When put on the spot to solve a problem, be sure to frame your answers using the S-T-A-R technique: It’s a recruiters job to find the ideal person for a position, and that includes testing a candidate’s problem-solving skills.
When put on the spot to solve a problem, be sure to frame your answers using the S-T-A-R technique: It’s a recruiters job to find the ideal person for a position, and that includes testing a candidate’s problem-solving skills.Tags: Myth EssayCountries Classification EssayMystery Book Report For 4th GradeParis France Research PaperCauses Of Teenage Drinking EssayBusiness And Communication Systems CourseworkSolve Stoichiometry ProblemsEssay Graduate Admission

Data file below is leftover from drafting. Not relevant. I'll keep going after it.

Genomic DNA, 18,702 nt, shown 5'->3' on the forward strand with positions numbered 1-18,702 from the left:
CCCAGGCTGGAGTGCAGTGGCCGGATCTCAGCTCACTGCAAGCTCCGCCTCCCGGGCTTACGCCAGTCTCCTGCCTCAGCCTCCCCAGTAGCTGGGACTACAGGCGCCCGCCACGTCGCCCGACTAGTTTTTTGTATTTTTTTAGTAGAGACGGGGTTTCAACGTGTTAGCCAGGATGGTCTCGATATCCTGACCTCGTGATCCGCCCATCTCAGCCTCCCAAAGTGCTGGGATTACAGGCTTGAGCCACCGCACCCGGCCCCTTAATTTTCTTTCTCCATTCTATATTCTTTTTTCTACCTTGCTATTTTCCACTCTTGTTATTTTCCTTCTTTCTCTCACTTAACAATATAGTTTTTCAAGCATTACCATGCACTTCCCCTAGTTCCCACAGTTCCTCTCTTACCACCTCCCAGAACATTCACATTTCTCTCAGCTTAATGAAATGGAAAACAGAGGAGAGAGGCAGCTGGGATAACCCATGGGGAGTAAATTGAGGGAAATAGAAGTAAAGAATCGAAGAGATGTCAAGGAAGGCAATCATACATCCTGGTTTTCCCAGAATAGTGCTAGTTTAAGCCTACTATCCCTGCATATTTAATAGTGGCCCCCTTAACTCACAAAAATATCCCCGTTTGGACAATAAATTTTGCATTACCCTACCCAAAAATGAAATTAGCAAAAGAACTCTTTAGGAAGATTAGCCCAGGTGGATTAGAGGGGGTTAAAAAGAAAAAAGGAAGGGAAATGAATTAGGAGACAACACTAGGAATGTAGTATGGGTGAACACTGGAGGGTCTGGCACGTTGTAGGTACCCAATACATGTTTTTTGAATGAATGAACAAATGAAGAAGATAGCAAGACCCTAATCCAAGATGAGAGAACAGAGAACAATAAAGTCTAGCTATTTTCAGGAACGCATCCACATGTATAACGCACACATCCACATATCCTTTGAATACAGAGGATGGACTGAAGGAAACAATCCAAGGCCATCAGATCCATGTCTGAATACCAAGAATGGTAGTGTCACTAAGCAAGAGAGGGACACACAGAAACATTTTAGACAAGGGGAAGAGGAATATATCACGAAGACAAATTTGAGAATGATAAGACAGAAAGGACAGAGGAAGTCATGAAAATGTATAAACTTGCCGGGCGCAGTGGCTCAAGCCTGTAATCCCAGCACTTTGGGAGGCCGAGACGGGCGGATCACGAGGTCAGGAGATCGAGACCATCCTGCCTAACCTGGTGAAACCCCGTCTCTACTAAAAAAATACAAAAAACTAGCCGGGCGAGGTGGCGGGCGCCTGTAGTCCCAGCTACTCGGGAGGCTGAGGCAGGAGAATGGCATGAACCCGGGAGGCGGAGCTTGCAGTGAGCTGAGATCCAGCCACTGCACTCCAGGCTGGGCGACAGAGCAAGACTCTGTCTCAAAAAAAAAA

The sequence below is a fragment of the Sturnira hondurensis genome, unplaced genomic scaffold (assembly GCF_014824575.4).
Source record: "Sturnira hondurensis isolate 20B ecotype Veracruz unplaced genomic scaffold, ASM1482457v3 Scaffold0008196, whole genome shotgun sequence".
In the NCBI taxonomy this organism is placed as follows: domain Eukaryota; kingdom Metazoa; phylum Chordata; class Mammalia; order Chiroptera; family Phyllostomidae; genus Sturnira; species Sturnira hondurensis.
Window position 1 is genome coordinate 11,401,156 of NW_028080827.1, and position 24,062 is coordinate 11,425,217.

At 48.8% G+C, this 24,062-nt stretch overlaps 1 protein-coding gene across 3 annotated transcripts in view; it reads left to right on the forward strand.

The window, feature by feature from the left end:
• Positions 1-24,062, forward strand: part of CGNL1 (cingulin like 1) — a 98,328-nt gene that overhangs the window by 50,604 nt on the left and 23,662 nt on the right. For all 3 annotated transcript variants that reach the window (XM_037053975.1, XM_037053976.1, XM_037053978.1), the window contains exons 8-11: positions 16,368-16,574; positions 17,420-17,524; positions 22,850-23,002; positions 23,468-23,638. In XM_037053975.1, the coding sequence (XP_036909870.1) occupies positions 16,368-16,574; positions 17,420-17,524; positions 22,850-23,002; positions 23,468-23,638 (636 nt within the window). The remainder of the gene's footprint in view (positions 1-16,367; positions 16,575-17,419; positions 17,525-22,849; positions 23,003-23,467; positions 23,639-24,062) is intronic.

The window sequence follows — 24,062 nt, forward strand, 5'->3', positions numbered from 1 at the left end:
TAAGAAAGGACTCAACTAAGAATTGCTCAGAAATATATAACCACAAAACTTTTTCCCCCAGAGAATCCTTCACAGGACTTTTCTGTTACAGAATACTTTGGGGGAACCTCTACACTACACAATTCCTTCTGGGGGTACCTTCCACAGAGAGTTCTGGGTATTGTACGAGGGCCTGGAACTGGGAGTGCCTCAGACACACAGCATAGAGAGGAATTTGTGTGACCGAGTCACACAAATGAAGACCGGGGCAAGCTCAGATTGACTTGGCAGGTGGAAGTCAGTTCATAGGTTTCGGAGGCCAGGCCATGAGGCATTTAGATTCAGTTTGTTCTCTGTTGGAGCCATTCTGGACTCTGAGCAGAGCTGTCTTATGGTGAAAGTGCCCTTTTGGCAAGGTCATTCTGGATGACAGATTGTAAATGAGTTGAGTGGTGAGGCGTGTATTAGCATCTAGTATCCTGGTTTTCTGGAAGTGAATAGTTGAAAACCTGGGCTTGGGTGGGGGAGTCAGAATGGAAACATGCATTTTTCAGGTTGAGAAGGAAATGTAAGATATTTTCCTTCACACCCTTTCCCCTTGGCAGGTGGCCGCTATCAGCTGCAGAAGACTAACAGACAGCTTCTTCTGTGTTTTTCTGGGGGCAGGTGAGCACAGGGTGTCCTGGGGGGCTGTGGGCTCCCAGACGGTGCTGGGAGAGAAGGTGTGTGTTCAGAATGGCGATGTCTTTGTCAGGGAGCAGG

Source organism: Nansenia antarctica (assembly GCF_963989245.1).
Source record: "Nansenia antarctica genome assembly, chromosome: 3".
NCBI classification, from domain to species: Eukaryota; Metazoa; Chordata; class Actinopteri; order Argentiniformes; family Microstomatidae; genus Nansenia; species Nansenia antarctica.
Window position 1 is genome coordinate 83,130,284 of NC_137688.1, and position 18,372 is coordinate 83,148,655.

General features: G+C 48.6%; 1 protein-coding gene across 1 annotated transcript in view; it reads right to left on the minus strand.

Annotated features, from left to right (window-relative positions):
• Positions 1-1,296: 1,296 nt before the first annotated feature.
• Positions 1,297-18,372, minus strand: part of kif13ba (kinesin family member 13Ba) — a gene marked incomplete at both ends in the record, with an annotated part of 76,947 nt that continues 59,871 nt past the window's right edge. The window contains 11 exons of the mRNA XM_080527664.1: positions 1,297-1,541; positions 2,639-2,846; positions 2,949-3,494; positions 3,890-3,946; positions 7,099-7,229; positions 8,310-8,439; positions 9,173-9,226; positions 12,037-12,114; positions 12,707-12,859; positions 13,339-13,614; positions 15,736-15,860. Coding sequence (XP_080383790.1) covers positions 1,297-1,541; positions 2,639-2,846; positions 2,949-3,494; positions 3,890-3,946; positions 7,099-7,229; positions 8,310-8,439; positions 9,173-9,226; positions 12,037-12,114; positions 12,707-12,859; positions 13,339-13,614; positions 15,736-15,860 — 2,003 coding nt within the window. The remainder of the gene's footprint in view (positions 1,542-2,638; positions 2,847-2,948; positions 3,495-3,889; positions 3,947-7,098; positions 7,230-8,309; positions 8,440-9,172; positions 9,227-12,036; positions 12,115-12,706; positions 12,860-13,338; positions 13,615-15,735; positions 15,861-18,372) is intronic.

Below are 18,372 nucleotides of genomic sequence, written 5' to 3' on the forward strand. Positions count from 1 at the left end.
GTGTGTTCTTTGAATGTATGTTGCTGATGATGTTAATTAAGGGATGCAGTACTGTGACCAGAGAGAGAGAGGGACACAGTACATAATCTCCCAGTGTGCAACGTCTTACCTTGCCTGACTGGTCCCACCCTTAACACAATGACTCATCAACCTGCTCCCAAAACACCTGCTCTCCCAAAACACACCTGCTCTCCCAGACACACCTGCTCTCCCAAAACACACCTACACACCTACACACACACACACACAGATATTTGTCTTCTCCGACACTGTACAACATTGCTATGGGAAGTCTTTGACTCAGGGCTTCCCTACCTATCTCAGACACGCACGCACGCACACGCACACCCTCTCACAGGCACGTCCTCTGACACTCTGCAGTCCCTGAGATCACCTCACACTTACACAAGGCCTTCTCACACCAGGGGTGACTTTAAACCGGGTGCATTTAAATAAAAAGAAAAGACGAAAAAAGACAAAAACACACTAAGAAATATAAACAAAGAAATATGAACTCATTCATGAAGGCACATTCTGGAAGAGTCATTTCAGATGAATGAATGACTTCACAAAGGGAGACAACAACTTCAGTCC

Think through responses to these types of questions in advance, utilizing the S-T-A-R method outlined below.Problem-solving questions are becoming more commonplace, especially in consulting interviews.Hiring managers want to assess how you identify issues, and what steps you would take to implement solutions.Your answer should begin with the following phrases: A past challenging experience I dealt with was [..]. To resolve the issue, I [..] Then, divide the answer into 5 parts: 1. How did you identify the likely causes of the problem? Define the Problem Describe the problem in the workplace. How did you generate a number of possible solutions? Selecting the Best Solution(s) and courses of action Describe the actions you took: why did you choose these actions? Describe how you organized ideas into process flow and common themes and the way you monitored results. Some problem-solving questions can be technical and specific, designed to validate that you have the skills that you listed on your resume.But others are more open-ended, presenting you with scenarios where there is no single "right" answer.Remember that some challenges require a Plan B, so draw out how an alternative path can lead to a positive resolution.As noted, there isn't always a right answer to these questions, but there are definitely wrong answers.If a candidate blurts out a number without being able to explain their reasoning, then they’ve clearly not bothered to consider the question properly.They’re all trying to get to the other side of the river…Do you recognise this question? This is a really common brainteaser and is often utilised during group activities, to assess how well candidates can work together to solve a problem.